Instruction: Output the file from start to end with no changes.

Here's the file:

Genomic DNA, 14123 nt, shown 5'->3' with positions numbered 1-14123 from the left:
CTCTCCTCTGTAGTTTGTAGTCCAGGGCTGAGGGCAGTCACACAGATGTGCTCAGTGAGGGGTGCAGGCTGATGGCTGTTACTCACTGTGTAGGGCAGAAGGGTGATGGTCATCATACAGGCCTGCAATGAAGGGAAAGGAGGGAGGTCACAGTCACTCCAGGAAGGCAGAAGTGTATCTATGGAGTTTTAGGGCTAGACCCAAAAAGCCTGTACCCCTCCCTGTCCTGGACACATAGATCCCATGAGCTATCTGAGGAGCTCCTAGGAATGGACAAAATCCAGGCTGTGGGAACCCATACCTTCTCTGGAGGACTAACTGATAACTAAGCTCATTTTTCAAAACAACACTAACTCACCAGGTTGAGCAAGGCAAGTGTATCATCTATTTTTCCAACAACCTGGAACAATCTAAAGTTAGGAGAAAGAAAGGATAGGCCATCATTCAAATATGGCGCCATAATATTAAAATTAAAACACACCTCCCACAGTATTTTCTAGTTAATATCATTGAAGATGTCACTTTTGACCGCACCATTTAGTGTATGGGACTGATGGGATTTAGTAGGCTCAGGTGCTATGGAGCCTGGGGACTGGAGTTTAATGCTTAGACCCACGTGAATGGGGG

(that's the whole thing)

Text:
Genomic DNA, 14123 nt, shown 5'->3' with positions numbered 1-14123 from the left:
CTCTCCTCTGTAGTTTGTAGTCCAGGGCTGAGGGCAGTCACACAGATGTGCTCAGTGAGGGGTGCAGGCTGATGGCTGTTACTCACTGTGTAGGGCAGAAGGGTGATGGTCATCATACAGGCCTGCAATGAAGGGAAAGGAGGGAGGTCACAGTCACTCCAGGAAGGCAGAAGTGTATCTATGGAGTTTTAGGGCTAGACCCAAAAAGCCTGTACCCCTCCCTGTCCTGGACACATAGATCCCATGAGCTATCTGAGGAGCTCCTAGGAATGGACAAAATCCAGGCTGTGGGAACCCATACCTTCTCTGGAGGACTAACTGATAACTAAGCTCATTTTTCAAAACAACACTAACTCACCAGGTTGAGCAAGGCAAGTGTATCATCTATTTTTCCAACAACCTGGAACAATCTAAAGTTAGGAGAAAGAAAGGATAGGCCATCATTCAAATATGGCGCCATAATATTAAAATTAAAACACACCTCCCACAGTATTTTCTAGTTAATATCATTGAAGATGTCACTTTTGACCGCACCATTTAGTGTATGGGACTGATGGGATTTAGTAGGCTCAGGTGCTATGGAGCCTGGGGACTGGAGTTTAATGCTTAGACCCACGTGAATGGGGG